will generate a file file.qdstrm with performance data that is annotated with PETSc events (methods) and Kokkos device kernel names. The Nsight Systems GUI, nsys-ui, can be used to navigate this file ( The Nsight Systems GUI lets you see a timeline of code performance information like kernels, memory mallocs and frees, CPU-GPU communication, and high-level data like time, sizes of memory copies, and more, in a popup window when the mouse hovers over the section. To view the data, start nsys-ui without any arguments and then Import the .qdstrm file in the GUI. A side effect of this viewing process is the generation of a file file.nsys-rep, which can be viewed directly with nsys-ui in the future.

For an MPI parallel job, only one process can call nsys, say have rank zero output nsys data and have all other ranks call the executable directly. For example with MPICH or Open MPI - we can run a parallel job on 4 MPI tasks as:

mpiexec -n 1 nsys profile -t nvtx,cuda -o file_name --stats=true --force-overwrite true ./a.out : -n 3 ./a.out

Note: The Nsight GUI can open profiling reports from elsewhere. For example, a report from a compute node can be analyzed on your local machine, but care should be taken to use the exact same versions of Nsight Systems that generated the report. To check the version of Nsight on the compute node run nsys-ui and note the version number at the top of the window.

Using TAU#

TAU profiles can be generated without the need for instrumentation through the use of the perfstubs package. PETSc by default is configured with --with-tau-perfstubs. To generate profiles with TAU, first setup TAU:

./configure -cc=mpicc -c++=mpicxx -mpi -bfd=download -unwind=download && make install
export PATH=<tau dir>/x86_64/bin:$PATH

For more information on configuring TAU, see Next, run your program with TAU. For instance, to profile ex56,

cd $PETSC_DIR/src/snes/tutorials
make ex56
mpirun -n 4 tau_exec -T mpi ./ex56 -log_perfstubs <args>

This should produce four profile.* files with profile data that can be viewed with paraprof/pprof:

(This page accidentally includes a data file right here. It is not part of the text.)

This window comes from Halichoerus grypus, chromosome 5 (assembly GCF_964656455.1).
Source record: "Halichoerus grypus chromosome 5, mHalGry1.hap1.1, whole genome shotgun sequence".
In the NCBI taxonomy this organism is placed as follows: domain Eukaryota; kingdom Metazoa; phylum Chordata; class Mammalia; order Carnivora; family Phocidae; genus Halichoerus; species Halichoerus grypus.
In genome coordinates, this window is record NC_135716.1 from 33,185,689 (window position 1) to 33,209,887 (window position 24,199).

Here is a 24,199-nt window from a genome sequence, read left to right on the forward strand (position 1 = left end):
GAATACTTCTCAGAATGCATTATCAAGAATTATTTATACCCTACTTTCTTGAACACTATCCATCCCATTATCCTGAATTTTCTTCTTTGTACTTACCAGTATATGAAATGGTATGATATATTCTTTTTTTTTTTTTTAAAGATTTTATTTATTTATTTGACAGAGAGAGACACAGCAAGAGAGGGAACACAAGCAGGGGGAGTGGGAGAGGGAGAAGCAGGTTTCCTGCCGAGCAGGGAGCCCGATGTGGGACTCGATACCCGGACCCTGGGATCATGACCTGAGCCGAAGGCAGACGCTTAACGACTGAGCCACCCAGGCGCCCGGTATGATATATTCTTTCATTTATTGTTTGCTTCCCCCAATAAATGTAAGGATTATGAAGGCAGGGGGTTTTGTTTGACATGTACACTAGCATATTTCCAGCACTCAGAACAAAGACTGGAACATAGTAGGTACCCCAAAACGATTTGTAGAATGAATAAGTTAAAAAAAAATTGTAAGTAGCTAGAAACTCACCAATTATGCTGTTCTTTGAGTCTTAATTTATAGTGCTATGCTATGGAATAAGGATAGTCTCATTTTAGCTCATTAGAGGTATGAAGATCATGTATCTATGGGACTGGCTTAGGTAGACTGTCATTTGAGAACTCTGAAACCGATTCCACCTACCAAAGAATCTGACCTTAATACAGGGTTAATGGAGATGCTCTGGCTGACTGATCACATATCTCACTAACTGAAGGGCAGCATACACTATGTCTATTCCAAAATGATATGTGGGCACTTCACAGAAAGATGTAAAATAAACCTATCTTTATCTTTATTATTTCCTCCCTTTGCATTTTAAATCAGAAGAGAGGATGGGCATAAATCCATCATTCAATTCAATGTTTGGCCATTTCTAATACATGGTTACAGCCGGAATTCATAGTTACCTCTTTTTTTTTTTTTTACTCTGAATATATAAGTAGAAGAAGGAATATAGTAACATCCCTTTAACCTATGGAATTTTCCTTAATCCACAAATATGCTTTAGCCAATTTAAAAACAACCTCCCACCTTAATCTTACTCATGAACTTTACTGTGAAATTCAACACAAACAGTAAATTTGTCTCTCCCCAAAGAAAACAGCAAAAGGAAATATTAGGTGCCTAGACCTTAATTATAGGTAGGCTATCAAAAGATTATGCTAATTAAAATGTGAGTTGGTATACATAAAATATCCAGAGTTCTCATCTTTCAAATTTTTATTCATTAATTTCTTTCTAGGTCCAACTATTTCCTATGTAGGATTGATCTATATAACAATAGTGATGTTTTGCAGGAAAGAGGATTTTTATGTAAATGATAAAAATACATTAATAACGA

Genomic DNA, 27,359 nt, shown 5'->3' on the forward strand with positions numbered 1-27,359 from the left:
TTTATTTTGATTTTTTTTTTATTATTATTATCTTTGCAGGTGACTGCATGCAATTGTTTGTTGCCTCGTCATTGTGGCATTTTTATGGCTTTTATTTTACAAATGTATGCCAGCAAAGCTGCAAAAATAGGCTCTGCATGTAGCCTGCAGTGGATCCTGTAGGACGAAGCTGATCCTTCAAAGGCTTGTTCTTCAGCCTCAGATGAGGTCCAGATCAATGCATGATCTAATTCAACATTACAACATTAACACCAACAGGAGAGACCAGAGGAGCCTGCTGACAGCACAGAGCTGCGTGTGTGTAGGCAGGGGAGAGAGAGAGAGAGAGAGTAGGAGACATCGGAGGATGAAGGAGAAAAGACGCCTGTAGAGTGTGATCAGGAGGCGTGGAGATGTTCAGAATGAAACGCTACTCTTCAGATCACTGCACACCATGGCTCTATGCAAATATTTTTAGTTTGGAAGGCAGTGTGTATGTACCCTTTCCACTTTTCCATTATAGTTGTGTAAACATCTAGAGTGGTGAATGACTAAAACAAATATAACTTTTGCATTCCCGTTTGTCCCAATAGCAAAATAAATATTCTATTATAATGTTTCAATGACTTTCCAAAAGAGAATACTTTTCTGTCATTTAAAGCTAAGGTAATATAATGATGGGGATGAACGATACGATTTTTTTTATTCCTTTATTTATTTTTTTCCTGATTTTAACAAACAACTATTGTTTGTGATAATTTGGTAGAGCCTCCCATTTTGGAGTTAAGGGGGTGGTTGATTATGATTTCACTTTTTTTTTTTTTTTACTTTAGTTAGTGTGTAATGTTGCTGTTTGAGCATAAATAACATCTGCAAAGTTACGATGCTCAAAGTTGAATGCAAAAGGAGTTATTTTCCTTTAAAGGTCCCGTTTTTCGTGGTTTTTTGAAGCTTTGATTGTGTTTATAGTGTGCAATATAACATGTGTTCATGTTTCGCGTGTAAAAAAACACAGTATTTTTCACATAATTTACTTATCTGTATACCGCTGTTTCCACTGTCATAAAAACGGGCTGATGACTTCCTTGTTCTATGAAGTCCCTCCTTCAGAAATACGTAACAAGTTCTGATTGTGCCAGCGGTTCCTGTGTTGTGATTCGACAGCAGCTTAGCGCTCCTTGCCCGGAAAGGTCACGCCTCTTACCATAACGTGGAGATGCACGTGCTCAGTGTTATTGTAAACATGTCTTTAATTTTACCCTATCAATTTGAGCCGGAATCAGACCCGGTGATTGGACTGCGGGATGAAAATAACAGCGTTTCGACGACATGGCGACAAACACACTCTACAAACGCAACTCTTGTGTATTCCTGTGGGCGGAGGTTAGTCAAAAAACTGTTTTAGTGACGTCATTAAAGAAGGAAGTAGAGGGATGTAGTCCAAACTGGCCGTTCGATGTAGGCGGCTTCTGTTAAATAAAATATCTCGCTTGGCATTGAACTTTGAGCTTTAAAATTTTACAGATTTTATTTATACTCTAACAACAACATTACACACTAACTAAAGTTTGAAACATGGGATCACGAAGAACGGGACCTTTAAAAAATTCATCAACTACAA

Reading Profile files in profile.*

%Time    Exclusive    Inclusive       #Call      #Subrs  Inclusive Name
              msec   total msec                          usec/call
100.0           26        1,838           1       41322    1838424 .TAU application
 73.2            1        1,345           2         168     672950 SNESSolve
 62.2            3        1,142           2        1282     571442 SNESJacobianEval
 62.0        1,136        1,138           2          76     569494 DMPlexJacobianFE
 60.1        0.046        1,105           1          32    1105001 Solve 1
 15.2           87          279           5       11102      55943 Mesh Setup
 13.2        0.315          241           1          32     241765 Solve 0
  7.8           80          144       38785       38785          4 MPI_Allreduce()
  7.0           69          128           6       43386      21491 DualSpaceSetUp
  6.2            1          114           4          54      28536 PCSetUp
  6.0           12          110           2         892      55407 PCSetUp_GAMG+
  3.9           70           70           1           0      70888 MPI_Init_thread()
  3.7           68           68       41747           0          2 MPI Collective Sync
  3.6            8           66           4        3536      16548 SNESFunctionEval
  2.6           45           48         171         171        281 MPI_Bcast()
  1.9           34           34        7836           0          4 MPI_Barrier()
  1.8        0.567           33           2          68      16912  GAMG Coarsen


William Gropp and et. al. MPICH Web page. URL:


Virginia Herrarte and Ewing Lusk. Studying parallel program behavior with Upshot. Technical Report ANL-91/15, Argonne National Laboratory, August 1991.